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New York And New Jersey Traffic Violations Blog

Driving without insurance: An extreme risk in New York

No one should ever drive without insurance. Driving without insurance is an incredible risk. If you get into an accident, there's a potential for you to face a lawsuit. If you're stopped by police for another traffic issue, you could face the loss of your license and other penalties.

Part of maintaining your vehicle is keeping car insurance on it. If you do not have insurance, you are required to turn in your registration and license plates before your insurance expires, according to the New York Vehicle and Traffic Code. Your vehicle registration is immediately suspended when your policy lapses, and the insurer does send an electronic notice to the Department of Motor Vehicles.

New device could detect a driver's text messages, activities

If you've been accused of texting behind the wheel, then this new tool might be of interest to you. Nicknamed the textalyzer, the technology has been created to determine if a person has been using his or her phone illegally while driving. Now, there could be proof that you were paying attention instead of having allegations thrown at you.

The tool would allow the police to crack phones, opening the programs to see if someone had sent or received texts recently. Lawmakers in New York, one of the cities considering the devices, say that too many people text and drive without facing penalties for doing so.

Mom of man who allegedly left accident scene says he's innocent

"We are grieving -- we lost one son, and we have one son that's wanted for something he didn't do," said a Queens mother, whose 19 year-old son is accused of crashing his 2008 Acura and leaving his mortally injured brother, 22, behind in the car as he fled the scene.

"My son will be at the precinct today with a lawyer, giving his side of the story, and we have video showing that my son wasn't driving the car," she added.

Sometimes, a breath test is full of hot air

A New York City police officer pulled you over and suspected you of drunk driving. He or she administered a breath test that indicated you had a blood alcohol concentration level at or above .08. For the officer, this might conclusively prove your impairment and provide probable cause (a legal reason) to arrest you. However, to a criminal defense attorney, it's far from conclusive.

Questions about the machine

2 lessons from proposal to double cost of traffic tickets in NY

A new proposal by a Nassau County executive could double the cost of traffic citations in New York. The proposal, as discussed in a recent CBS piece, could lead to a $100 increase to many different citations.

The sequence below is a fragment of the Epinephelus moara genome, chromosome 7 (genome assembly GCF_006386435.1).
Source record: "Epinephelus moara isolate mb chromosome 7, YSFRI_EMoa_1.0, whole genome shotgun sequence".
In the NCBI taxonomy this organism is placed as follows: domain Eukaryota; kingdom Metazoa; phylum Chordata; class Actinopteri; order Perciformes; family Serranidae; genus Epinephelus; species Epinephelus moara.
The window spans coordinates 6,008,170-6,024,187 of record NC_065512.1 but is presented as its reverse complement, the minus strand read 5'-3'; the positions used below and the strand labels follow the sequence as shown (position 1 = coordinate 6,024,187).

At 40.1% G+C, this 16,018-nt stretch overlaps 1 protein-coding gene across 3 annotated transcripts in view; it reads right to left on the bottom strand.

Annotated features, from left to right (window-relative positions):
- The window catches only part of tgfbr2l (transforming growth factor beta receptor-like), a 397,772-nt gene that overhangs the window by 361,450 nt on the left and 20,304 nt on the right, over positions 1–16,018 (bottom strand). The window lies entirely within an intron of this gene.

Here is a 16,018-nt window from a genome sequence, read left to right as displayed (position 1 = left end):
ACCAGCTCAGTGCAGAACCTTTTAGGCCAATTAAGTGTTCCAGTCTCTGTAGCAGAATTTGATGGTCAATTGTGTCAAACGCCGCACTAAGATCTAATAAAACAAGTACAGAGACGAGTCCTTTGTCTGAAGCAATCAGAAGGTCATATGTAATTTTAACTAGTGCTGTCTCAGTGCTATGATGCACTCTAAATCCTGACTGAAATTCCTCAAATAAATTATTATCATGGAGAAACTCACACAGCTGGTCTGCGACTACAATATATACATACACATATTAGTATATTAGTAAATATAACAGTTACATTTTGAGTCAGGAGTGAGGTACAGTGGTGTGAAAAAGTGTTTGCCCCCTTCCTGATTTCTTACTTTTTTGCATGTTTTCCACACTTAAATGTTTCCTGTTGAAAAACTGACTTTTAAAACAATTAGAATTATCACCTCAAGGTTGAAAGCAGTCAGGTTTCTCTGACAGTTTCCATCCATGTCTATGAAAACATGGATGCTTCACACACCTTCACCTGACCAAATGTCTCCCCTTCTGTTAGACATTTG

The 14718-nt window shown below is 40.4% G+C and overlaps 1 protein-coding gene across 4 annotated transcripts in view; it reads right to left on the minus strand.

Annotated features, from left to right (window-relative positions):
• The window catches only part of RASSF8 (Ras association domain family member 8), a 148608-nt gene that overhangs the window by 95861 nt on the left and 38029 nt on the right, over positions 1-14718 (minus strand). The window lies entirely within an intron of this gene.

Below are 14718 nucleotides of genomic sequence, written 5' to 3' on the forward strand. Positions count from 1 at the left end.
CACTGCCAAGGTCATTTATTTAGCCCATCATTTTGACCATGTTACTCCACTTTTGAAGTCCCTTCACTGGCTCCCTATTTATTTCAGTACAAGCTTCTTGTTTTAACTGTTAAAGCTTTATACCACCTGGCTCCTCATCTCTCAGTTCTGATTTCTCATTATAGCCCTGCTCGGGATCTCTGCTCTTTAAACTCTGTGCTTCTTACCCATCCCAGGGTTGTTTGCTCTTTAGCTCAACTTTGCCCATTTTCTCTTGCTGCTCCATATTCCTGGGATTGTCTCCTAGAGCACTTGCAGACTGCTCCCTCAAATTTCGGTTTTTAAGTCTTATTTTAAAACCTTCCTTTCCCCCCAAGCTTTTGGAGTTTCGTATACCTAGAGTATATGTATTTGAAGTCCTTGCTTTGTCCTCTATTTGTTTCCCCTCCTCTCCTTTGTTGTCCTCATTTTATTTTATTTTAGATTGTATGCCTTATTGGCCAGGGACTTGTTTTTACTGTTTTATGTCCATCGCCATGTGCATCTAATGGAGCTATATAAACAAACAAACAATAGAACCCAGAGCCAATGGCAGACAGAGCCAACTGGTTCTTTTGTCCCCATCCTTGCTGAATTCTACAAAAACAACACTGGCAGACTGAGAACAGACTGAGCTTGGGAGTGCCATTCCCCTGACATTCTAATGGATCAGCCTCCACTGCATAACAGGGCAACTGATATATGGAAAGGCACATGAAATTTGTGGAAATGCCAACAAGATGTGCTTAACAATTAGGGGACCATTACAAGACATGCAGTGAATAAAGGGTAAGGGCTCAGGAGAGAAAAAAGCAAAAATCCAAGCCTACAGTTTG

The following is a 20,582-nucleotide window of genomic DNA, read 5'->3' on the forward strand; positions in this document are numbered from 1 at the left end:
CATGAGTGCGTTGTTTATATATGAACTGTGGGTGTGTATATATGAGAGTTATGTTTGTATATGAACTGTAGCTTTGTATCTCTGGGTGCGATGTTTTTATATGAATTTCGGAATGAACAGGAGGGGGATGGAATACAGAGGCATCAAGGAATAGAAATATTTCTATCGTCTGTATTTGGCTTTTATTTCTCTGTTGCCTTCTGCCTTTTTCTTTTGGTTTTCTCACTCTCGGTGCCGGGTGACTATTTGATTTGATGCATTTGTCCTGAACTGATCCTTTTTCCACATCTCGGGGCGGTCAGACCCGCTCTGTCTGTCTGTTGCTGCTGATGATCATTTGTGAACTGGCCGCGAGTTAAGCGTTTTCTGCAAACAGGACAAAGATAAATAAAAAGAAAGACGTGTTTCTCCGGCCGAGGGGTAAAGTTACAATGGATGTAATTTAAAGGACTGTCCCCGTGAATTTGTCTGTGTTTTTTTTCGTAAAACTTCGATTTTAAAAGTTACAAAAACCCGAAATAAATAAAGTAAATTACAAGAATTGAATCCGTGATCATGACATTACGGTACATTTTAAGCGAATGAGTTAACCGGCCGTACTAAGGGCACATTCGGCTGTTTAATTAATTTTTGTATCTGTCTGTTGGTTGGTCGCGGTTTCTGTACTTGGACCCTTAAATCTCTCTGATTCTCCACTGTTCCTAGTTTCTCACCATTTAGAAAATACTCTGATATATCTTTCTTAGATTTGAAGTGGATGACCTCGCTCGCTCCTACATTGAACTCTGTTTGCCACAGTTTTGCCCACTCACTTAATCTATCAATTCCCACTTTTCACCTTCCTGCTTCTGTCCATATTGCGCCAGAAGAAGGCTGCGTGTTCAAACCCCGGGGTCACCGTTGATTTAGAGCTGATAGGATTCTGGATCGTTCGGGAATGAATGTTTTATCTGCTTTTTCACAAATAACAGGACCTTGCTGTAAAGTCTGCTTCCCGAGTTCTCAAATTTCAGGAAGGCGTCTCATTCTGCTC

Traffic violations are particularly frustrating since, unlike other charges, the accused is generally not innocent until proven guilty. Instead, the accused must either pay the fee or go to traffic court to prove his or her innocence.

Driving without borders: out-of-state tickets do no harm, right?

It's a common myth that many commuters driving from New York to New Jersey and vice versa believe is true: If I get pulled over across the bridge, it is like it didn't happen in my home state.

Unfortunately, in our technologically advanced world, it is like there isn't a border at all between the two states when it comes to state agencies and insurance companies sharing information.

Textalyzer: the Breathalyzer for cellphones

You're stuck at a red light, several cars back when you realize you forgot to remind your significant other about your dinner reservations. No problem, just whip out your cell and shoot him or her a quick text. It's no big deal, lots of people do it.

A horn blares just as you're about to hit send. You react, press the gas pedal, and move forward only to realize that not only wasn't the honk aimed at you, traffic in front of you hasn't started moving! Can you stop in time to avoid the car in front of you?

Can junior drivers have licenses suspended or revoked?

New York, like many other states in the country, has adopted what is referred to as a graduated approach to driver’s licenses for people under the age of 18. This means that drivers who receive learner’s permits or junior drivers’ licenses can only operate motor vehicles under certain restrictions. These restrictions ease in a graduated fashion until they are eventually lifted.

The New York Department of Motor Vehicles website indicates that teenagers in New York will automatically be graduated from a junior driver’s license to a senior license upon turning 18. New York teenagers who are under 18 years old can earn a senior license before turning 18 if they successfully pass a college driving instruction course or if they have graduated from high school. Under New York traffic law, a teenager must be 16 years old before being granted a junior learner’s permit. Out-of-state residents who are under 16 are not allowed to drive in New York even if they are allowed to do so in their home states.

New York noted for strict DUI laws

Drunk driving has long been a common topic among public safety advocates. Certainly most people in New York would agree that keeping the roads safe and reducing traffic accidents is important. However, many motorists also recognize that over-vigilance can lead to inaccurate stereotypes about people who are arrested for driving while intoxicated. It is also important for people to remember that not everyone arrested for DWI, DWAI or DUI charges is actually guilty.

A study recently released by Wallet Hub notes that South Dakota, Maryland, the District of Columbia, Pennsylvania and North Dakota are the most lenient on people charged with drunk driving. In contrast, Arizona, Kansas, Alaska, West Virginia and Connecticut are the strictest. New York was called out as number 30 on the list of the harshest states for DUI laws and penalties.

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